A new Harper Lee novel after 55 years, and the books we'd like to see sequels to - Nosy Crow Skip to content
Posted by Tom, February 4, 2015

A new Harper Lee novel after 55 years, and the books we’d like to see sequels to

Yesterday afternoon the Nosy Crow office was entirely taken over with talk of the news that a second book by Harper Lee would be published this summer – 55 years (!) after the publication of To Kill A Mockingbird.

And the plot has thickened, as details of the new book, Go Set a Watchman, have emerged: Lee wrote the novel before To Kill A Mockingbird, only to be asked by her editor to shift the perspective of her main character from that of an adult looking back to one of a child describing events as they took place – and thus Scout Finch was born. And only now, so many decades later, has the first effort apparently re-emerged: simultaneously a sort of prequel and sequel to Lee’s masterpiece.

And so, naturally, we’ve been discussing which other books we’d like to see sequels for. Our conversation quickly turned into a debate on whether this is ever a wise thing to wish for: certainly, there’ve been occasions when an unexpected sequel turns out to be an unexpected delight, but more often it seems the case that they turn out to be disappointing and unrewarding experiences; promising much and delivering little (I’m thinking specifically of books that were originally intended as one-offs, here, and not of stories that were ALWAYS intended as series).

But that caveat aside, here are the books we’d like to see continued:

I’d LOVE (/ am terrified at the prospect of) a sequel to I Capture the Castle. And I’m very pleased to see that there IS now a sequel to Five Children and It, Five Children on the Western Front, which I’m looking forward to reading for the next Nosy Crow Reading Group.

And I would LOVE to know why the father in The Railway Children was taken away but I suspect his prison diaries might not make the most child-friendly of books.

The Secret Garden for SURE. I know there is a film Back to the Secret Garden but I really don’t think it counts. Also Once on a Time by A.A. Milne. I can’t, right now, remember how it ends, but it was so clever and hilarious that I’d like to read more about the same characters. For non-children’s books, it turns out that my wish is coming true already: I’ve just found out that there will be a sequel to Life After Life by Kate Atkinson.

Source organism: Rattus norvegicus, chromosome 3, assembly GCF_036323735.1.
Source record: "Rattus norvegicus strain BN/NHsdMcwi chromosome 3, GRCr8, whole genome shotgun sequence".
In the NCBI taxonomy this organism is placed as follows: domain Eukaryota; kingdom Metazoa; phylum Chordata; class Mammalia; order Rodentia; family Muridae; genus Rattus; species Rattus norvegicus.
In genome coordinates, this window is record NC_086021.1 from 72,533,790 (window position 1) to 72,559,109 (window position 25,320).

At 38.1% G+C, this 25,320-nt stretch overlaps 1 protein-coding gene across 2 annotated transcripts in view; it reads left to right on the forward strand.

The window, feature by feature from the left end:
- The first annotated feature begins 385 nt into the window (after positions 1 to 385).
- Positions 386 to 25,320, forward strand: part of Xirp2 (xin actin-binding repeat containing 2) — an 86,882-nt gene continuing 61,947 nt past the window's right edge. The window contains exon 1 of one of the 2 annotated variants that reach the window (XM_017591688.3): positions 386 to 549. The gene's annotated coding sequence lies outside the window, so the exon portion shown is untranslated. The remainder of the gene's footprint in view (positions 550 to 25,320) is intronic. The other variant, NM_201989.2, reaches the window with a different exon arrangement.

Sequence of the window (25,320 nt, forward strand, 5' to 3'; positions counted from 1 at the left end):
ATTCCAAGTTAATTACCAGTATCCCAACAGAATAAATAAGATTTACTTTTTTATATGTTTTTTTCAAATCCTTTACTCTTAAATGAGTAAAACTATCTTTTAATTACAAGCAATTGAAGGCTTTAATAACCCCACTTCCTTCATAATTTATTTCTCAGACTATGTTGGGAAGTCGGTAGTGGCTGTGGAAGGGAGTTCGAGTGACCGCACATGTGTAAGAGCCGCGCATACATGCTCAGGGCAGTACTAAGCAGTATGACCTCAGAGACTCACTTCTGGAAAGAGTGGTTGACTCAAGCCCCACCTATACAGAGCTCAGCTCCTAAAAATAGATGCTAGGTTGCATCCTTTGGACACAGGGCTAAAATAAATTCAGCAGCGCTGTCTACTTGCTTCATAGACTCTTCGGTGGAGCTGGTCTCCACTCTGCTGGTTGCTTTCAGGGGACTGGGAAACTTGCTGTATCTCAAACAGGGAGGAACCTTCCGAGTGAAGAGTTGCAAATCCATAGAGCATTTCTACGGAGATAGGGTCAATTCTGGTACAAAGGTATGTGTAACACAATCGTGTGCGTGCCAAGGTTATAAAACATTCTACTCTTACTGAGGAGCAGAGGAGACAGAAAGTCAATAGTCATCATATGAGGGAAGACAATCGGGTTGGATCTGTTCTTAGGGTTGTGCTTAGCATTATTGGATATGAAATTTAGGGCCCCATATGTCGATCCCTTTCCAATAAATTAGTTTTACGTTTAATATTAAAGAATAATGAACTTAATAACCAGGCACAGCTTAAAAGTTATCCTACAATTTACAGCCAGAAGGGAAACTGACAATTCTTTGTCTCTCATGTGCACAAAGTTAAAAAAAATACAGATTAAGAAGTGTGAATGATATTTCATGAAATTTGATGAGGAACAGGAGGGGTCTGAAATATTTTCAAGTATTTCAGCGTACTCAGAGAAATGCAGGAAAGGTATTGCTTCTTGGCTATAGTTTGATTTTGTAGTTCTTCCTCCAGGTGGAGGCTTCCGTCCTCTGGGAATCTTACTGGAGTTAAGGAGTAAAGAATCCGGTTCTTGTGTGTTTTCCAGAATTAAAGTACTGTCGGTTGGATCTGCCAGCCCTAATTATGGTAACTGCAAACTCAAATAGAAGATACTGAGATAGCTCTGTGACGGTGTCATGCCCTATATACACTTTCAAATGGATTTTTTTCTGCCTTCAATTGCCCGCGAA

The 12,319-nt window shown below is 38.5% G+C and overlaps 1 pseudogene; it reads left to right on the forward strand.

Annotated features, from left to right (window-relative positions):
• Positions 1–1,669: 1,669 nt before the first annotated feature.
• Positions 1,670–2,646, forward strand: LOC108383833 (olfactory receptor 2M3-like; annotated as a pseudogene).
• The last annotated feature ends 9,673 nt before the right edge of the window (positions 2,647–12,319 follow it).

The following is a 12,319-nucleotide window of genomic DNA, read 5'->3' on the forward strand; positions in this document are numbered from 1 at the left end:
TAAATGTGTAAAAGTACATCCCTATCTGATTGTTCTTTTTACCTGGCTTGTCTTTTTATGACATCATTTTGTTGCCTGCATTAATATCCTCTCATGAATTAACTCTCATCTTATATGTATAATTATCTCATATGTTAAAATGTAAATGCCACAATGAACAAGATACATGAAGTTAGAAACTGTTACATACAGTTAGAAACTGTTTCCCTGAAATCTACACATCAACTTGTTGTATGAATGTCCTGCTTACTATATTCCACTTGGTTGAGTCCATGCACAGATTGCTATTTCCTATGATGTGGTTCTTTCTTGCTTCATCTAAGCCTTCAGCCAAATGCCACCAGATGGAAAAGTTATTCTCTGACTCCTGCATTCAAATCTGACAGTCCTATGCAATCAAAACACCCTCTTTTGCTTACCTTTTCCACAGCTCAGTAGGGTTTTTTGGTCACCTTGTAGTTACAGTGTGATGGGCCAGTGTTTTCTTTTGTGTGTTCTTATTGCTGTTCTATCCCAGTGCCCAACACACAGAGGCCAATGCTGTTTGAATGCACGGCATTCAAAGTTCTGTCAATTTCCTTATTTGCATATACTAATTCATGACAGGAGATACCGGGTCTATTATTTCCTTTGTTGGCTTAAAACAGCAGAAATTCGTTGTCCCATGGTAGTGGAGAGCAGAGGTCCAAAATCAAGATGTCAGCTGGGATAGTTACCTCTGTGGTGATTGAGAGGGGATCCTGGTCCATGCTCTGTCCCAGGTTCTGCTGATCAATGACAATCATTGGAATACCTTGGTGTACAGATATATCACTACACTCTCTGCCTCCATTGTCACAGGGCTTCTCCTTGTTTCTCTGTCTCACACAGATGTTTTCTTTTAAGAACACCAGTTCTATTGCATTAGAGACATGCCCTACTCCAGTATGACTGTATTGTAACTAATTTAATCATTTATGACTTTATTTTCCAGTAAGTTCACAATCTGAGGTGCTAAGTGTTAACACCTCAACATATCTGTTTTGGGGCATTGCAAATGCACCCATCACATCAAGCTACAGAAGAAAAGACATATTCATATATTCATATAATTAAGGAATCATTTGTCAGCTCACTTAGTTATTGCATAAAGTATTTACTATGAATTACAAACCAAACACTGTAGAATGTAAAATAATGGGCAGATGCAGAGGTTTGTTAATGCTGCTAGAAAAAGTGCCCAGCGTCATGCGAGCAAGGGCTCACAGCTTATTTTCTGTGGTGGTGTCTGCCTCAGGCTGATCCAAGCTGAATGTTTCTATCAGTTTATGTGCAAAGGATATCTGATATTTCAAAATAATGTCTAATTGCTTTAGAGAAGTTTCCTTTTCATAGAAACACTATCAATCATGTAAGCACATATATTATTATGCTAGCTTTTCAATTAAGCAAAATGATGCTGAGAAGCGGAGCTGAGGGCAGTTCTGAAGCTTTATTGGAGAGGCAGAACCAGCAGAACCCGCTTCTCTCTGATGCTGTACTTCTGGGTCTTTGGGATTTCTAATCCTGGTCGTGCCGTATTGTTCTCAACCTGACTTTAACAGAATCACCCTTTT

I’d like there to be a sequel to Two Weeks With the Queen by Morris Gleitzman. I want to know that Colin is all right.

My mind’s a blank! Instead, please can I tell you a sequel I have owned for years – signed and hardback and EVERYTHING– but can’t bear to read because then it will be OVER … The Harsh Cry of The Heron by Lian Hearn. I LOVE the Tales of The Otori. I look at it on my bookshelf whenever I finish a book and think …NOW? And I just can’t. And it’s been YEARS since it was published. One day, perhaps…

I’d love a sequel to Judy Blume’s Starring Sally J. Freedman as Herself.

I recently re-read this and was totally blown away by how much detail I remembered, and how fascinated I was (and still am) by Sally’s life. I’d love to know what happens when she returns to New Jersey after her year of adventure in Miami, and when she grows up. I like to think she kept on thinking up stories, and one day found her very own “Latin lover”!

The Knife of Never Letting Go. The Dark is Rising. Northern Lights. Little House on the Prairie. Anne of Green Gables. Little Women. Oh. Wait… Actually, it’s worth saying that two of these – The Dark Is Rising and Little House on the Prairie – are themselves sequels.

So many of the books I loved as a child are either in series already or they’re such complete narratives (The Secret Garden, The Little White Horse), that you’d hesitate to mess with them.

And then, of course, a sequel can make you feel really glum – Jo’s Boys and Little Men and those later Anne of Green Gables are just dreary.

Tom’s taken I Capture The Castle, so I’ll say that I’d read a sequel to A Gathering Light: I like those novels – the one from my own childhood that made a huge impact on me was A Sound Of Chariots by Mollie Hunter – that end with the protagonist, usually a girl who’s almost grown up – just on the cusp of entering the world. They really make me want to know what happened next.

Have always wanted Gillian Cross to write a sequel to the The Great Elephant Chase. And Oliver and I, after reading Fattypuffs and Thinifers, would love to discover any other children’s books by Andre Maurois.

I’m racking my brains, but with little success. Like Kate, all of my favourite books as a child were either part of series or very neatly contained within a single book. And then there are some desperately disappointing sequels which almost ruin the original, Morning is a Long Time Coming (the sequel to Summer of My German Soldier) being foremost in my mind.

My childhood self would have loved a sequel to Danny the Champion of the World, but actually it’s such a thing of perfection that perhaps Roald Dahl was right not to do one: if we’re honest, Charlie and the Great Glass Elevator wasn’t a patch on Charlie and the Chocolate Factory.

I would absolutely love a Pride and Prejudice sequel from Jane Austen, or a sequel to Emily Bronte’s Wuthering Heights. As a child, The Tiger Who Came to Tea was my favourite picture book, so a sequel to this would be wonderful, or anything in fact from Judith Kerr.

Ulla (who’s working with us as a freelance designer
I’d have loved a sequel to The Secret Garden.

And now, over to you – which book would like to see a sequel to? And are you looking forward to – or dreading – Harper Lee’s new book? Let us know on Twitter or in the comments below!

See more: